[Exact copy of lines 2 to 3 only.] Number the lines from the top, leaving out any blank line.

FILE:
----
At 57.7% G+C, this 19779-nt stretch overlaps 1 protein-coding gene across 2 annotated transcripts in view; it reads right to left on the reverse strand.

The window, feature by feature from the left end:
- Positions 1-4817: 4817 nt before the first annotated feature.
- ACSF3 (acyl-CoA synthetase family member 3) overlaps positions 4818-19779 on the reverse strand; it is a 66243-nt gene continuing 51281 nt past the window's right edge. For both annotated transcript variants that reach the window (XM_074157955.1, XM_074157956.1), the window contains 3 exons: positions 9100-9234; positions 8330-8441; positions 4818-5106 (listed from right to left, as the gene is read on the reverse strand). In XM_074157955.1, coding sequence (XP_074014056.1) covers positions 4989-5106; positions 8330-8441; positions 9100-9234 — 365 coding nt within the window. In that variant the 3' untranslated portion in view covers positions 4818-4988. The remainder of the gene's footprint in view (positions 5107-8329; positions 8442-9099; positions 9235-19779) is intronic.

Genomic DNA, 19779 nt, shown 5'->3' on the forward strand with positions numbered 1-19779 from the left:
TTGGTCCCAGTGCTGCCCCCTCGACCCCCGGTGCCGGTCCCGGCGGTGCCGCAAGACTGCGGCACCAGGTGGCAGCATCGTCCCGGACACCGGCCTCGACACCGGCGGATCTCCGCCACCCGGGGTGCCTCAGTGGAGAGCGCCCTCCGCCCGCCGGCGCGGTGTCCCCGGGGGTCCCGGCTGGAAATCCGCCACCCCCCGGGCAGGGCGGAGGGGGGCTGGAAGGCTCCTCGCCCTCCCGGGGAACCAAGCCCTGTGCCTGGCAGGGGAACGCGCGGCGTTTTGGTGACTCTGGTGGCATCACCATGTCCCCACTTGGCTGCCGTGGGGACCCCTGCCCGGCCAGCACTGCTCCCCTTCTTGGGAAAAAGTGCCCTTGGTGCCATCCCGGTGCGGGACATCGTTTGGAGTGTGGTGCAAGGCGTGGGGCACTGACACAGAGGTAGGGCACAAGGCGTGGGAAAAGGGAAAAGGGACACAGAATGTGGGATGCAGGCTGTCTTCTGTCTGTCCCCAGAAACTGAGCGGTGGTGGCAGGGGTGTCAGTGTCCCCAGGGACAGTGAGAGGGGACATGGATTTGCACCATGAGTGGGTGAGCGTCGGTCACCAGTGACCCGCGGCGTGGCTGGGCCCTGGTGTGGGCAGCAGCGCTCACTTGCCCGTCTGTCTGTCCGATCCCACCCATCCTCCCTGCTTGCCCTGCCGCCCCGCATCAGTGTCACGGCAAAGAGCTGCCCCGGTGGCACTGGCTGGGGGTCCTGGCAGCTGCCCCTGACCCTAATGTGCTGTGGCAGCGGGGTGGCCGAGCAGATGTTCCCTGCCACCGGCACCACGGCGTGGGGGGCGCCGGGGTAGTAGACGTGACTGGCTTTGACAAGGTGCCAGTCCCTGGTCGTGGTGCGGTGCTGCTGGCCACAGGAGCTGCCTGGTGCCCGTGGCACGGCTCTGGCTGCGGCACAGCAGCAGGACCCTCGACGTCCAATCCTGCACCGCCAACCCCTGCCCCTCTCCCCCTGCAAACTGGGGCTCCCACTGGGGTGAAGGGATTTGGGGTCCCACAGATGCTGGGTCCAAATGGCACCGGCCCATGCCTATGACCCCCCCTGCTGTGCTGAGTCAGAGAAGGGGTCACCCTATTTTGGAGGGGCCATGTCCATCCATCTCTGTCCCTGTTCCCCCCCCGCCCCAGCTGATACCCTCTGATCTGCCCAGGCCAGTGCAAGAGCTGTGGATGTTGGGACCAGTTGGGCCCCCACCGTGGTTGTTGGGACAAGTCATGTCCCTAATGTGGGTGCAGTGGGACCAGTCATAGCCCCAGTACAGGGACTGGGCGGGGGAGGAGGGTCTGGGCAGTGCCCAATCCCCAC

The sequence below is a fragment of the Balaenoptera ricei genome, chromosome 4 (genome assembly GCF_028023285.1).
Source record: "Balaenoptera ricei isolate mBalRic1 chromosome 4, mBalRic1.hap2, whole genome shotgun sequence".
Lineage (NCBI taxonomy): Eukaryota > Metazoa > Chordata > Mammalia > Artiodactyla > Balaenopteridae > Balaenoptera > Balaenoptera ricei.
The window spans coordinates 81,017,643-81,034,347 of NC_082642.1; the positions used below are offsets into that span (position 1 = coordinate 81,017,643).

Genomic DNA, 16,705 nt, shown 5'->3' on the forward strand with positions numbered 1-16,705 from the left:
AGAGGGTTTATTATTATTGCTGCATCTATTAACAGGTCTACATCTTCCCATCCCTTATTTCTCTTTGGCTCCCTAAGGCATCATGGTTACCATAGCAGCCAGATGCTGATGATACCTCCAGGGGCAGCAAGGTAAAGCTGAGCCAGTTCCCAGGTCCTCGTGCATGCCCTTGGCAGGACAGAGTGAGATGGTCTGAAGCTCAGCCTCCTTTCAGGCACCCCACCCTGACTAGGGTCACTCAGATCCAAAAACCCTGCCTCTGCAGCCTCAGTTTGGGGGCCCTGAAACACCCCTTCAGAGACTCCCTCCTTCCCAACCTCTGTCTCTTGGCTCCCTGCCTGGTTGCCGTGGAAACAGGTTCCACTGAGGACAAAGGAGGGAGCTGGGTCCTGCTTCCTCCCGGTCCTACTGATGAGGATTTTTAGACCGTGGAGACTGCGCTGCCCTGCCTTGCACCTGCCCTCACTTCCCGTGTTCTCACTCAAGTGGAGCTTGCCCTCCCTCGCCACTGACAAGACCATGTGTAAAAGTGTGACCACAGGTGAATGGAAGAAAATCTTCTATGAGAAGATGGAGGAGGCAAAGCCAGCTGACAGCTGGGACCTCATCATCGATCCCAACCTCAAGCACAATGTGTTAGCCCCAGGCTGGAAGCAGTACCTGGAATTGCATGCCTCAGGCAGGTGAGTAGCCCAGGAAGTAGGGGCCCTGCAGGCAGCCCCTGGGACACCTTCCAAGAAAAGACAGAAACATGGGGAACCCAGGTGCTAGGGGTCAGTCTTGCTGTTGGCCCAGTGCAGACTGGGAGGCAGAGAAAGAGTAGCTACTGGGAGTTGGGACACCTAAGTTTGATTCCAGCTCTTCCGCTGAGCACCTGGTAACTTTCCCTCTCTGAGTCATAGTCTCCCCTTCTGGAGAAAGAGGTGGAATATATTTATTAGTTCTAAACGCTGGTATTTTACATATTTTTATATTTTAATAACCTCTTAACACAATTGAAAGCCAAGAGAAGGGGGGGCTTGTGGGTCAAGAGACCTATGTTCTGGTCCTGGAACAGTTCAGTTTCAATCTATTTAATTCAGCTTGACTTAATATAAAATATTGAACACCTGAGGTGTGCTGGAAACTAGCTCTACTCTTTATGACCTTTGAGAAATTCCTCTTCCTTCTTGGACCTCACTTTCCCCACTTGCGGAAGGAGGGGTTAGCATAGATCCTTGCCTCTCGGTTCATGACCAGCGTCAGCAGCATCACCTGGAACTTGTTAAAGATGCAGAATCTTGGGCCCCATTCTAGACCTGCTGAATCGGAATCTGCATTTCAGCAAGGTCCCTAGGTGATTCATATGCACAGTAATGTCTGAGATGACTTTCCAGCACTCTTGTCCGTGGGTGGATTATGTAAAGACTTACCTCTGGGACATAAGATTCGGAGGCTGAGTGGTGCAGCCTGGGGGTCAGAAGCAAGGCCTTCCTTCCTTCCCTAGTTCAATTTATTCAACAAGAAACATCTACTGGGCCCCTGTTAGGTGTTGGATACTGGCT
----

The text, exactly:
The window, feature by feature from the left end:
- Positions 1-4817: 4817 nt before the first annotated feature.